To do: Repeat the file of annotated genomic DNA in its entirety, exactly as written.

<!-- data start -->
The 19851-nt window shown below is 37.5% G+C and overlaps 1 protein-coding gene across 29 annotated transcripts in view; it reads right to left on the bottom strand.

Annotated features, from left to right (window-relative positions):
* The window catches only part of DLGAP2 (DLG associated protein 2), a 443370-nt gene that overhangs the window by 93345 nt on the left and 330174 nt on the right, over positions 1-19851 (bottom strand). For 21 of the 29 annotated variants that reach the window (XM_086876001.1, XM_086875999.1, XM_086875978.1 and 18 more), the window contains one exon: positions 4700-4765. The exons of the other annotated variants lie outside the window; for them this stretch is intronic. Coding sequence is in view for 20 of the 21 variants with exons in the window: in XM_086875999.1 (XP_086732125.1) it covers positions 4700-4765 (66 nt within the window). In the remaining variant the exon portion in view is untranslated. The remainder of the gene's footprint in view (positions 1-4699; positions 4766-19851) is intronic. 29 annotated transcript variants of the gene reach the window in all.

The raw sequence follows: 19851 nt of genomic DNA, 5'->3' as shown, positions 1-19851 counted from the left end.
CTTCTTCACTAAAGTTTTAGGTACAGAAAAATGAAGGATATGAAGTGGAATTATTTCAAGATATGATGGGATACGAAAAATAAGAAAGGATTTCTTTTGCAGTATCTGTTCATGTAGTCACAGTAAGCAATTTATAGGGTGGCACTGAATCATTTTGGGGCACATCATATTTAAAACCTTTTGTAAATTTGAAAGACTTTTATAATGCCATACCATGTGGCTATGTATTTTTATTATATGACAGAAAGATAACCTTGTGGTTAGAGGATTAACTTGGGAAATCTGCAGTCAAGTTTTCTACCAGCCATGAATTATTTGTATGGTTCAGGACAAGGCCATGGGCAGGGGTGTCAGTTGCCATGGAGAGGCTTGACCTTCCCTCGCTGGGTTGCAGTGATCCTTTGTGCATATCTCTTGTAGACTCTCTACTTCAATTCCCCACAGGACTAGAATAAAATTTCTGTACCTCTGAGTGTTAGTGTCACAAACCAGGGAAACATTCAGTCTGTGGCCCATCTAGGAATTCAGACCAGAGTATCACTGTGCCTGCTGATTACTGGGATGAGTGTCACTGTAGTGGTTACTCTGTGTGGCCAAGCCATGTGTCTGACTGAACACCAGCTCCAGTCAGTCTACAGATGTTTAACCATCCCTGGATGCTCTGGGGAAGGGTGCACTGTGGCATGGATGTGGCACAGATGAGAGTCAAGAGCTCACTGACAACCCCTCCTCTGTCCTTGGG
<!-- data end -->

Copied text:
The 19851-nt window shown below is 37.5% G+C and overlaps 1 protein-coding gene across 29 annotated transcripts in view; it reads right to left on the bottom strand.

Annotated features, from left to right (window-relative positions):
* The window catches only part of DLGAP2 (DLG associated protein 2), a 443370-nt gene that overhangs the window by 93345 nt on the left and 330174 nt on the right, over positions 1-19851 (bottom strand). For 21 of the 29 annotated variants that reach the window (XM_086876001.1, XM_086875999.1, XM_086875978.1 and 18 more), the window contains one exon: positions 4700-4765. The exons of the other annotated variants lie outside the window; for them this stretch is intronic. Coding sequence is in view for 20 of the 21 variants with exons in the window: in XM_086875999.1 (XP_086732125.1) it covers positions 4700-4765 (66 nt within the window). In the remaining variant the exon portion in view is untranslated. The remainder of the gene's footprint in view (positions 1-4699; positions 4766-19851) is intronic. 29 annotated transcript variants of the gene reach the window in all.

The raw sequence follows: 19851 nt of genomic DNA, 5'->3' as shown, positions 1-19851 counted from the left end.
CTTCTTCACTAAAGTTTTAGGTACAGAAAAATGAAGGATATGAAGTGGAATTATTTCAAGATATGATGGGATACGAAAAATAAGAAAGGATTTCTTTTGCAGTATCTGTTCATGTAGTCACAGTAAGCAATTTATAGGGTGGCACTGAATCATTTTGGGGCACATCATATTTAAAACCTTTTGTAAATTTGAAAGACTTTTATAATGCCATACCATGTGGCTATGTATTTTTATTATATGACAGAAAGATAACCTTGTGGTTAGAGGATTAACTTGGGAAATCTGCAGTCAAGTTTTCTACCAGCCATGAATTATTTGTATGGTTCAGGACAAGGCCATGGGCAGGGGTGTCAGTTGCCATGGAGAGGCTTGACCTTCCCTCGCTGGGTTGCAGTGATCCTTTGTGCATATCTCTTGTAGACTCTCTACTTCAATTCCCCACAGGACTAGAATAAAATTTCTGTACCTCTGAGTGTTAGTGTCACAAACCAGGGAAACATTCAGTCTGTGGCCCATCTAGGAATTCAGACCAGAGTATCACTGTGCCTGCTGATTACTGGGATGAGTGTCACTGTAGTGGTTACTCTGTGTGGCCAAGCCATGTGTCTGACTGAACACCAGCTCCAGTCAGTCTACAGATGTTTAACCATCCCTGGATGCTCTGGGGAAGGGTGCACTGTGGCATGGATGTGGCACAGATGAGAGTCAAGAGCTCACTGACAACCCCTCCTCTGTCCTTGGG